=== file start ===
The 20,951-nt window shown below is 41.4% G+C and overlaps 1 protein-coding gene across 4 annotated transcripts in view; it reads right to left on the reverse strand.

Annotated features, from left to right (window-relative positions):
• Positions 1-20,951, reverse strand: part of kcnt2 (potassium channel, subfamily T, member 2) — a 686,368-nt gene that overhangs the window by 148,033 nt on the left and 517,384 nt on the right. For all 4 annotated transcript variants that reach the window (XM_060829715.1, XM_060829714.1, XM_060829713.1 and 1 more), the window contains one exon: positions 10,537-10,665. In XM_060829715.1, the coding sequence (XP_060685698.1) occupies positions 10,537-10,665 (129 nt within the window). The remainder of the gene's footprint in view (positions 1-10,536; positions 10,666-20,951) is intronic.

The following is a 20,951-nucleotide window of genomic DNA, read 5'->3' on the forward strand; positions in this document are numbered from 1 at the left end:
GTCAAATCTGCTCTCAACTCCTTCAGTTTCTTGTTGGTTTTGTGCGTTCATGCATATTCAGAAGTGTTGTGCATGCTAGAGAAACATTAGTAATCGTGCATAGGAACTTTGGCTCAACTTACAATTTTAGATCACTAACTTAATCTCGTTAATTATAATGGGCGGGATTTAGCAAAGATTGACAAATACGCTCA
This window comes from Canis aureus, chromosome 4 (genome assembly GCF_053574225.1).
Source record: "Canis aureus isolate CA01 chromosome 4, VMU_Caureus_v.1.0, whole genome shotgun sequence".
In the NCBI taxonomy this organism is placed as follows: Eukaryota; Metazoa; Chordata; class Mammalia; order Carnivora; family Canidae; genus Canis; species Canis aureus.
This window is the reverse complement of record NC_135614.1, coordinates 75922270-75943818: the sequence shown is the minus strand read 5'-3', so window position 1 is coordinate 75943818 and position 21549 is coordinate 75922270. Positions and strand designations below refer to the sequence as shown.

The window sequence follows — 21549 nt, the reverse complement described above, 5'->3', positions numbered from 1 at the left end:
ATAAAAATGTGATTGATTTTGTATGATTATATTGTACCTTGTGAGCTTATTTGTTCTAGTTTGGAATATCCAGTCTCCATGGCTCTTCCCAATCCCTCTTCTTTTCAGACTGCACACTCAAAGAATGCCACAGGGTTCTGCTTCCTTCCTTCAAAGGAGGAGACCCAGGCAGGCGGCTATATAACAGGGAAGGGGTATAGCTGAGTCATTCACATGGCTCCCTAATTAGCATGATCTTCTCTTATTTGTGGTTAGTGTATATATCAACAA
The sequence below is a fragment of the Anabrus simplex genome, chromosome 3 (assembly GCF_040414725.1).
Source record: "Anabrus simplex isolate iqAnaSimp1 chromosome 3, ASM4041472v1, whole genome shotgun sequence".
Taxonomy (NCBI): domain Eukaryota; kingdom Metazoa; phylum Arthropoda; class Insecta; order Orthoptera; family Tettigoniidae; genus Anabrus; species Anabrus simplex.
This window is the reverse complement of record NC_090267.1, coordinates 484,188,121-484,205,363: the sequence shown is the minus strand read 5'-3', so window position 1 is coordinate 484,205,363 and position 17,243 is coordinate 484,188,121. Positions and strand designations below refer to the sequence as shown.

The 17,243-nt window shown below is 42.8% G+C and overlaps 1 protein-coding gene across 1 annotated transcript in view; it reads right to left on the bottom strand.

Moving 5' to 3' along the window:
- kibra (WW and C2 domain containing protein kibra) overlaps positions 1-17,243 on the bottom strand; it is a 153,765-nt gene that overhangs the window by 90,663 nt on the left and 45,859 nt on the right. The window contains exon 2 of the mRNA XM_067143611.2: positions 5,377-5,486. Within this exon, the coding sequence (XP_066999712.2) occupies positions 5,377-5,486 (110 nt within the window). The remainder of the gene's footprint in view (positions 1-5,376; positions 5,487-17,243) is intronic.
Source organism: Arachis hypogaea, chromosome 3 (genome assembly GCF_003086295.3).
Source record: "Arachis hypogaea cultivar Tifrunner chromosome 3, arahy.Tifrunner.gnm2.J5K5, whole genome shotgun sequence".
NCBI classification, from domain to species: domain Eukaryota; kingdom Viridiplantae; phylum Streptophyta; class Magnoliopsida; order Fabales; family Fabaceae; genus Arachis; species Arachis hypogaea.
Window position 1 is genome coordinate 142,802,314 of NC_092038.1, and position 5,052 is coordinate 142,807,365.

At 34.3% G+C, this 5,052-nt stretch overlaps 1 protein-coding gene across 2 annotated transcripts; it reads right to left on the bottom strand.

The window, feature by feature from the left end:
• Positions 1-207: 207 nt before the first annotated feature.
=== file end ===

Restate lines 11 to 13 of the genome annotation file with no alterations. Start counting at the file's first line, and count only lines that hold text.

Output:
ATAAAAATGTGATTGATTTTGTATGATTATATTGTACCTTGTGAGCTTATTTGTTCTAGTTTGGAATATCCAGTCTCCATGGCTCTTCCCAATCCCTCTTCTTTTCAGACTGCACACTCAAAGAATGCCACAGGGTTCTGCTTCCTTCCTTCAAAGGAGGAGACCCAGGCAGGCGGCTATATAACAGGGAAGGGGTATAGCTGAGTCATTCACATGGCTCCCTAATTAGCATGATCTTCTCTTATTTGTGGTTAGTGTATATATCAACAA
The sequence below is a fragment of the Anabrus simplex genome, chromosome 3 (assembly GCF_040414725.1).
Source record: "Anabrus simplex isolate iqAnaSimp1 chromosome 3, ASM4041472v1, whole genome shotgun sequence".